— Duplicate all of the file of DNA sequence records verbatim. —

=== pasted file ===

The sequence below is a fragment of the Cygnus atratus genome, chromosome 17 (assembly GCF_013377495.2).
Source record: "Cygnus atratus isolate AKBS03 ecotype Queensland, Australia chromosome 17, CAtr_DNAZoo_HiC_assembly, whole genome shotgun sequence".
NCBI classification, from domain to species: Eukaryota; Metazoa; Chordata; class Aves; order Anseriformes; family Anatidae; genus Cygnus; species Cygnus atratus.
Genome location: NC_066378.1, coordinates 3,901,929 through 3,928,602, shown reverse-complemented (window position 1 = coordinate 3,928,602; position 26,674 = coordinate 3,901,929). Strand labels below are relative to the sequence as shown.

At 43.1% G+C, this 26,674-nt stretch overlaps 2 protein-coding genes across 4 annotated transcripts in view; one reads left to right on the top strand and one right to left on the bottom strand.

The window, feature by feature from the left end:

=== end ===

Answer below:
The sequence below is a fragment of the Cygnus atratus genome, chromosome 17 (assembly GCF_013377495.2).
Source record: "Cygnus atratus isolate AKBS03 ecotype Queensland, Australia chromosome 17, CAtr_DNAZoo_HiC_assembly, whole genome shotgun sequence".
NCBI classification, from domain to species: Eukaryota; Metazoa; Chordata; class Aves; order Anseriformes; family Anatidae; genus Cygnus; species Cygnus atratus.
Genome location: NC_066378.1, coordinates 3,901,929 through 3,928,602, shown reverse-complemented (window position 1 = coordinate 3,928,602; position 26,674 = coordinate 3,901,929). Strand labels below are relative to the sequence as shown.

At 43.1% G+C, this 26,674-nt stretch overlaps 2 protein-coding genes across 4 annotated transcripts in view; one reads left to right on the top strand and one right to left on the bottom strand.

The window, feature by feature from the left end: